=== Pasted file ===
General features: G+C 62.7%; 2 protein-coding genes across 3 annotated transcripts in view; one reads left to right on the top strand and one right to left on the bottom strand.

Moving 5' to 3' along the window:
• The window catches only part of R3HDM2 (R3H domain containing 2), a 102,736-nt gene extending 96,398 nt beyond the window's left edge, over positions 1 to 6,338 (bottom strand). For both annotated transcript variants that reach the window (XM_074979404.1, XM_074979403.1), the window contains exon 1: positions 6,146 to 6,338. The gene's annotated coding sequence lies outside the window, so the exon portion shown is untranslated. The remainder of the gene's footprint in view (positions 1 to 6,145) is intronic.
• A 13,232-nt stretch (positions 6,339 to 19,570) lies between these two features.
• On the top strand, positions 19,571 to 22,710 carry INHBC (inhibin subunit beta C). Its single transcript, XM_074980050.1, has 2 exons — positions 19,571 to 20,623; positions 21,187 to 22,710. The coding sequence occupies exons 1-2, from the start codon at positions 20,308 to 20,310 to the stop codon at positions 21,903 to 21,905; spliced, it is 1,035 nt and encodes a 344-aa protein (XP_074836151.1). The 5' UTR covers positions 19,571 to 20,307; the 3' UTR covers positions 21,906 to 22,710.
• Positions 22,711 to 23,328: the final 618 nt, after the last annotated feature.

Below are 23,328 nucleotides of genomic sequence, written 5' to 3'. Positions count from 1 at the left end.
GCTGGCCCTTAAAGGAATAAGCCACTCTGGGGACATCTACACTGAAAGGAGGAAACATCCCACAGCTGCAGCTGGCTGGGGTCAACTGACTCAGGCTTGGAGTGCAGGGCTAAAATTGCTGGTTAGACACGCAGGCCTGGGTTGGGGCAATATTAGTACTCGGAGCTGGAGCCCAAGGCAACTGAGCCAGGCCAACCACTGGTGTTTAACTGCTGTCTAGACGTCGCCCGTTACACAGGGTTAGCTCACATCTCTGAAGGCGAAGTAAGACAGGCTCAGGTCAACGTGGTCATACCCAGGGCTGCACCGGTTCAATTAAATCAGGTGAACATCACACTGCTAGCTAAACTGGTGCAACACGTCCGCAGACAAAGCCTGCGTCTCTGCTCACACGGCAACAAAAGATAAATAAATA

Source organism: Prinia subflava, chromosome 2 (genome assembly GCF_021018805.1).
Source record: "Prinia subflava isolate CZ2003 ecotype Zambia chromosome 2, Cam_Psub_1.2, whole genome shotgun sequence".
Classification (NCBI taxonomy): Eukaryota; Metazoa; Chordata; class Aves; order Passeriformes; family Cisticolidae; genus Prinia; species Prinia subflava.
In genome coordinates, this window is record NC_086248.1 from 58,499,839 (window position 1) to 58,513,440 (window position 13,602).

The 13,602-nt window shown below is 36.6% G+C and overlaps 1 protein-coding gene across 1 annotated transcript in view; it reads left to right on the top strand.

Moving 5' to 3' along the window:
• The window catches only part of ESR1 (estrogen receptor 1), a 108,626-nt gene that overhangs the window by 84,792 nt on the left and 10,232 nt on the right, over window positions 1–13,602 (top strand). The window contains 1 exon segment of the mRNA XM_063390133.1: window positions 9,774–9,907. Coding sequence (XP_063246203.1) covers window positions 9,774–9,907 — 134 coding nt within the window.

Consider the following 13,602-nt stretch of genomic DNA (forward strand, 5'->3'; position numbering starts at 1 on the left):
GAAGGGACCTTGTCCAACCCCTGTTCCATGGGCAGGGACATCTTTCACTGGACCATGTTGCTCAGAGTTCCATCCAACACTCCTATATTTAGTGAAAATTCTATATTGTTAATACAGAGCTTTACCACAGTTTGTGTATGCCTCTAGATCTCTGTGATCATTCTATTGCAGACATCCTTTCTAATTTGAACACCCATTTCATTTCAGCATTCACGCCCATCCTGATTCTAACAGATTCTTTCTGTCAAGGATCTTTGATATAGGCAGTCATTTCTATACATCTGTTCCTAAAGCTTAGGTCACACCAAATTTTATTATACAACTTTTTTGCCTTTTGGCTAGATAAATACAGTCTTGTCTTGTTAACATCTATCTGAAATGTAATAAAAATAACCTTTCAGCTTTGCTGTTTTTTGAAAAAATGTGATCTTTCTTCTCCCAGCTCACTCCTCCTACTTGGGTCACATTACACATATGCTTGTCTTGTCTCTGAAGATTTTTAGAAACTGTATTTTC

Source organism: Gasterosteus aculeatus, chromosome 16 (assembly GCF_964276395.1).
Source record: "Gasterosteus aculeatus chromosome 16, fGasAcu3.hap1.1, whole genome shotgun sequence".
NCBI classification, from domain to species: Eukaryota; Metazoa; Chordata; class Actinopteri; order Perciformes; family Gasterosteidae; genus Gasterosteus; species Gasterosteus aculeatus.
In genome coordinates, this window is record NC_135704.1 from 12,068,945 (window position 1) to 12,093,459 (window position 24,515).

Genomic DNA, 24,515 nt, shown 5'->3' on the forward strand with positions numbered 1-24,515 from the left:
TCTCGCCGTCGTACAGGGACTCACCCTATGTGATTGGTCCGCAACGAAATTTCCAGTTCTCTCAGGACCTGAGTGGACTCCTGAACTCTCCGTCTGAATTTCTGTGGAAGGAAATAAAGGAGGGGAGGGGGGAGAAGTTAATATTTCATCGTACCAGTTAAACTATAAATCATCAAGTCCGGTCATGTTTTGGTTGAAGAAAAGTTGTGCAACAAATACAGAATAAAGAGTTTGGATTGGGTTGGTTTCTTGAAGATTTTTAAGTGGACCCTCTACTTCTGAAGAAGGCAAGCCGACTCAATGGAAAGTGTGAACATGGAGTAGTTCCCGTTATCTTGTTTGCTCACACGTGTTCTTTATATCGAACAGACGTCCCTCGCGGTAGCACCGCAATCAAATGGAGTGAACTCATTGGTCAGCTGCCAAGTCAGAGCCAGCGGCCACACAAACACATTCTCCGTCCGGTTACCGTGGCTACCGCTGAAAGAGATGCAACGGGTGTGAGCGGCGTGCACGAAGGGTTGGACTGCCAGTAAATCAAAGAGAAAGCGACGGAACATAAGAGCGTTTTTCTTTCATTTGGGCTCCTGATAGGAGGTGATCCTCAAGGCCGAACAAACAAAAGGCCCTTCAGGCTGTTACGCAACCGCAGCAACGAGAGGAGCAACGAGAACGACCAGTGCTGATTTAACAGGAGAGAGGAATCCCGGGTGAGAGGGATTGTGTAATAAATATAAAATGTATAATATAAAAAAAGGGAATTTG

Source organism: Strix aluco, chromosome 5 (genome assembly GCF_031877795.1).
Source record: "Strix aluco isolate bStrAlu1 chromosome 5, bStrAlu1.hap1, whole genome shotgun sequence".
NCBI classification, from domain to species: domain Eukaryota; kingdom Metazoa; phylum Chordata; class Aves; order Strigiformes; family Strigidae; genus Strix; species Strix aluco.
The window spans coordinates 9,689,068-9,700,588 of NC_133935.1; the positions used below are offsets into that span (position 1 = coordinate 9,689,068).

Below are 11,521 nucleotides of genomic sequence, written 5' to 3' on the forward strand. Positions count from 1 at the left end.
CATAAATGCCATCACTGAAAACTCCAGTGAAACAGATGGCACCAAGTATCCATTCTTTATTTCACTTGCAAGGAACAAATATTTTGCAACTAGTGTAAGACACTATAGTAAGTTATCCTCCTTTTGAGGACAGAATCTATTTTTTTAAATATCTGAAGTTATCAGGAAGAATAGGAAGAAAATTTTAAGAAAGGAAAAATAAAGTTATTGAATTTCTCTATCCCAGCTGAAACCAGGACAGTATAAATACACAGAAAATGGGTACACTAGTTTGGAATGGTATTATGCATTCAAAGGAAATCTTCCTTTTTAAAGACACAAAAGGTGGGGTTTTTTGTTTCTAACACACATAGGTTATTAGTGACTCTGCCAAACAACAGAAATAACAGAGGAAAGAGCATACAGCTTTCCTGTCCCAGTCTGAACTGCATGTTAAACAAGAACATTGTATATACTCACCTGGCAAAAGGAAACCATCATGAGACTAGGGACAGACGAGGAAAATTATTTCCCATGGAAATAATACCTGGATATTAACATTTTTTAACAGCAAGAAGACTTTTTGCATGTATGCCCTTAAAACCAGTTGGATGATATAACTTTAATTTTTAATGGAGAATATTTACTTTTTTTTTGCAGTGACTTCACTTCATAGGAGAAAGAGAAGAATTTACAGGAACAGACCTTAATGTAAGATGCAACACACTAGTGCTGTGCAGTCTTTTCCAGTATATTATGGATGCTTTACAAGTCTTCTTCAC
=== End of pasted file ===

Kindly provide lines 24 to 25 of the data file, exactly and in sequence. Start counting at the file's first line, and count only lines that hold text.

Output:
Source organism: Strix aluco, chromosome 5 (genome assembly GCF_031877795.1).
Source record: "Strix aluco isolate bStrAlu1 chromosome 5, bStrAlu1.hap1, whole genome shotgun sequence".